The sounds of summer recently hit a somber note with the death of songwriter Ray Whitley, who during his career collaborated with various artists including Billy Joe Royal, Joe South and Tommy Rowe. But he perhaps is best known for songs he wrote for the ultimate beach music band, The Tams – "Be Young, Be Foolish, Be Happy" (with J.R. Cobb), "Hey Girl, Don't Bother Me" and "What Kind of Fool (Do You Think I Am)."
Inducted into the Georgia Music Hall of Fame in 1991, the year before The Tams were inducted, Whitley was 14 when he formed his first band in Columbus, Ga. At 17 he was introduced to music producer Felton Jarvis and publisher Bill Lowery, and began writing the Billboard hits that spark many summers-in-the-‘60s memories for Baby Boomers.
In an interview a couple of years ago, Whitley remembered, "I was sitting in his [Lowery's] office and The Tams walked up to me and asked if I had any songs. I took them down to the boiler room and sang for them 'What Kind of Fool Do You Think I Am?' I guess they liked it."
At the time of the interview, Whitley said he had lost most of his hearing and was "almost" free from his struggle with alcohol. He died May 5 in Gainesville, Ga. where he had lived, for a time, in a homeless shelter called the Good News at Noon.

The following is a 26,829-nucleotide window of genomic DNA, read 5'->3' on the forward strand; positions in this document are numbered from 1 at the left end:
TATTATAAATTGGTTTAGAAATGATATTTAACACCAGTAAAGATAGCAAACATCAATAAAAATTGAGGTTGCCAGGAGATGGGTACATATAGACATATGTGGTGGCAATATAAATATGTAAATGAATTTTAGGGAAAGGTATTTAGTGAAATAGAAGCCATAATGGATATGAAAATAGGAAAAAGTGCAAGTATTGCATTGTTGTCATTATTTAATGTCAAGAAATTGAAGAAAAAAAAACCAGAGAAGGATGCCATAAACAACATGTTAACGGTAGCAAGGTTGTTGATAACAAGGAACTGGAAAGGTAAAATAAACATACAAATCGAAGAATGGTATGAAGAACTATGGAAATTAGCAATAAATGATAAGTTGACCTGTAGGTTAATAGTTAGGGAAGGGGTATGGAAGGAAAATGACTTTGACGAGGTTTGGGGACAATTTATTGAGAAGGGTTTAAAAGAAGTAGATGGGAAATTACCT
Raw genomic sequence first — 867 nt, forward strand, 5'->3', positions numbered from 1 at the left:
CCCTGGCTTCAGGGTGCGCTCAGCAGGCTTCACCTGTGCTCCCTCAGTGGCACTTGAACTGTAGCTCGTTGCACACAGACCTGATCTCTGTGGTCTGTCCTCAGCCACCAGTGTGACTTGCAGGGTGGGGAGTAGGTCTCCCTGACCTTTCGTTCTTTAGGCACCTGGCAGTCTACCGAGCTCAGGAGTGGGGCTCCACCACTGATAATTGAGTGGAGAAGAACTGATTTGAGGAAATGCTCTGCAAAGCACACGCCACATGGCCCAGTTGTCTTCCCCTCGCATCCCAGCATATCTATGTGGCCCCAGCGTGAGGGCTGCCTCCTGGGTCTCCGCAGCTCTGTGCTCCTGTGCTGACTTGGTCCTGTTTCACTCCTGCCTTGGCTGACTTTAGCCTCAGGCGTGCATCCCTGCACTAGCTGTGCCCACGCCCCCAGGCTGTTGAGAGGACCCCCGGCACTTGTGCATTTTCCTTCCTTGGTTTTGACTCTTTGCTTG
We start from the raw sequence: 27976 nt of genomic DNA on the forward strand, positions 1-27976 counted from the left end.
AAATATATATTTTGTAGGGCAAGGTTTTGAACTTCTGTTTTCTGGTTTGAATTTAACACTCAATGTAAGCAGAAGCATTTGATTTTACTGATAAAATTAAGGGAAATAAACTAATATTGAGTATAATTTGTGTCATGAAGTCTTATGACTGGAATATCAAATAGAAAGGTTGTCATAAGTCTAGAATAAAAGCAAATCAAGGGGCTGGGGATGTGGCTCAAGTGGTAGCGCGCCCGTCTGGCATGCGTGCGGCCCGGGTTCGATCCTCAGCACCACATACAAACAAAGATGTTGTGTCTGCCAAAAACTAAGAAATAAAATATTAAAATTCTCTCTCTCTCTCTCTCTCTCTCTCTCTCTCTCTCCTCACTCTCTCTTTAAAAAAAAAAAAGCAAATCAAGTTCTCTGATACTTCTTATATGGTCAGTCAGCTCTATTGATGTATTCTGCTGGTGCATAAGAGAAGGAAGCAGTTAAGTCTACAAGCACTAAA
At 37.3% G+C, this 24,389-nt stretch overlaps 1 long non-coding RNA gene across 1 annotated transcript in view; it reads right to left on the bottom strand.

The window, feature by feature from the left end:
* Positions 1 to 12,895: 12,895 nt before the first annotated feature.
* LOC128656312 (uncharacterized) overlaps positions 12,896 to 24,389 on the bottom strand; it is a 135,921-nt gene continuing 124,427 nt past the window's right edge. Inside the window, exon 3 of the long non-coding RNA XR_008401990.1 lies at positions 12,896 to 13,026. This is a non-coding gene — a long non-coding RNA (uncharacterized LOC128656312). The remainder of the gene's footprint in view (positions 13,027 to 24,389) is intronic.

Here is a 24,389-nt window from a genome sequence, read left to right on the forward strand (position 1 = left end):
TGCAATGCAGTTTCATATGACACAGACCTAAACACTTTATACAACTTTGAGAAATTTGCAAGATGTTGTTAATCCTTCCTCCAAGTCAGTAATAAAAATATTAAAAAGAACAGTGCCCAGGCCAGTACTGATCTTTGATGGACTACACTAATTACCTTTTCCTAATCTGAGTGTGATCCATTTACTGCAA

Whitley is often confused with another Ray Whitley (1901-1979), a cowboy singer and actor from Atlanta who co-wrote "Back in the Saddle Again" with Gene Autry and the original version of "I’ve Been Hurt."
The younger Whitley, no known relation, would have been 70 in November and had been ill for several months.
By the way, two spin-off groups from the original Tams – known for the tam toppers they always wore – are still touring. No doubt they’ll be singing the Whitley hits with an extra sweet sound.
Written by Susan Soper. Soper is the author of ObitKit™, A Guide to Celebrating Your Life. A lifelong journalist, she has been a reporter with Newsday, writer for CNN, and Features Editor at the Atlanta Journal-Constitution, where she launched a series called "Living with Grief."